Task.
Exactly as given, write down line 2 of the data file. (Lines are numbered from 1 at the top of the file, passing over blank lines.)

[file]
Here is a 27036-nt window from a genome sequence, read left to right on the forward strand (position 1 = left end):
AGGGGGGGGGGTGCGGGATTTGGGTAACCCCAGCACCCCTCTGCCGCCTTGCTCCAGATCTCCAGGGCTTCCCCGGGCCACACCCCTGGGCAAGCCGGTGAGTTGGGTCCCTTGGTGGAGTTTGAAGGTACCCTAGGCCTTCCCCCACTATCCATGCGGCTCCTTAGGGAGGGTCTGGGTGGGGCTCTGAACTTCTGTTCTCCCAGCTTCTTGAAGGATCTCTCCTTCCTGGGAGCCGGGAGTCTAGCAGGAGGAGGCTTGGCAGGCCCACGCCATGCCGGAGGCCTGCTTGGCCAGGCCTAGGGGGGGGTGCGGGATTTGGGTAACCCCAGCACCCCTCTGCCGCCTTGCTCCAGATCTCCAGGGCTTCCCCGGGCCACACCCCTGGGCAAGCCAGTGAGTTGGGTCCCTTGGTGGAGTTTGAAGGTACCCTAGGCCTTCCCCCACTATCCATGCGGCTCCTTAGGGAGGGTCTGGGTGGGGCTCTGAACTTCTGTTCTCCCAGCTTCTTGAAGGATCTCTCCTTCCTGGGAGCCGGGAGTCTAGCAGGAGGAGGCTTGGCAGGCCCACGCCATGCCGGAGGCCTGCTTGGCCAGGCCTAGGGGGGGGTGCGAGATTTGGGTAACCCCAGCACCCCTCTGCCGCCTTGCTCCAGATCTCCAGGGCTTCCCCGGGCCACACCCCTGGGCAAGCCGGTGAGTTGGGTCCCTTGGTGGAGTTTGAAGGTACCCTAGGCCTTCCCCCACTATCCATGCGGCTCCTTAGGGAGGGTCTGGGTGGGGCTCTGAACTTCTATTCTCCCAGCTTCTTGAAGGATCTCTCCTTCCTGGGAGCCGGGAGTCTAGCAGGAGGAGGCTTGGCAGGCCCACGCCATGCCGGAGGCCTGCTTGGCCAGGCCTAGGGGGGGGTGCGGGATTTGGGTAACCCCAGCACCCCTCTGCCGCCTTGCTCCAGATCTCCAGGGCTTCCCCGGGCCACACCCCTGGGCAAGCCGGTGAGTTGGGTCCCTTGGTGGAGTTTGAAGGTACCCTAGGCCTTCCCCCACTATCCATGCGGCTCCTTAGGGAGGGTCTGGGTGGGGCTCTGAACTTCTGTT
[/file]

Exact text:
AGGGGGGGGGGTGCGGGATTTGGGTAACCCCAGCACCCCTCTGCCGCCTTGCTCCAGATCTCCAGGGCTTCCCCGGGCCACACCCCTGGGCAAGCCGGTGAGTTGGGTCCCTTGGTGGAGTTTGAAGGTACCCTAGGCCTTCCCCCACTATCCATGCGGCTCCTTAGGGAGGGTCTGGGTGGGGCTCTGAACTTCTGTTCTCCCAGCTTCTTGAAGGATCTCTCCTTCCTGGGAGCCGGGAGTCTAGCAGGAGGAGGCTTGGCAGGCCCACGCCATGCCGGAGGCCTGCTTGGCCAGGCCTAGGGGGGGGTGCGGGATTTGGGTAACCCCAGCACCCCTCTGCCGCCTTGCTCCAGATCTCCAGGGCTTCCCCGGGCCACACCCCTGGGCAAGCCAGTGAGTTGGGTCCCTTGGTGGAGTTTGAAGGTACCCTAGGCCTTCCCCCACTATCCATGCGGCTCCTTAGGGAGGGTCTGGGTGGGGCTCTGAACTTCTGTTCTCCCAGCTTCTTGAAGGATCTCTCCTTCCTGGGAGCCGGGAGTCTAGCAGGAGGAGGCTTGGCAGGCCCACGCCATGCCGGAGGCCTGCTTGGCCAGGCCTAGGGGGGGGTGCGAGATTTGGGTAACCCCAGCACCCCTCTGCCGCCTTGCTCCAGATCTCCAGGGCTTCCCCGGGCCACACCCCTGGGCAAGCCGGTGAGTTGGGTCCCTTGGTGGAGTTTGAAGGTACCCTAGGCCTTCCCCCACTATCCATGCGGCTCCTTAGGGAGGGTCTGGGTGGGGCTCTGAACTTCTATTCTCCCAGCTTCTTGAAGGATCTCTCCTTCCTGGGAGCCGGGAGTCTAGCAGGAGGAGGCTTGGCAGGCCCACGCCATGCCGGAGGCCTGCTTGGCCAGGCCTAGGGGGGGGTGCGGGATTTGGGTAACCCCAGCACCCCTCTGCCGCCTTGCTCCAGATCTCCAGGGCTTCCCCGGGCCACACCCCTGGGCAAGCCGGTGAGTTGGGTCCCTTGGTGGAGTTTGAAGGTACCCTAGGCCTTCCCCCACTATCCATGCGGCTCCTTAGGGAGGGTCTGGGTGGGGCTCTGAACTTCTGTT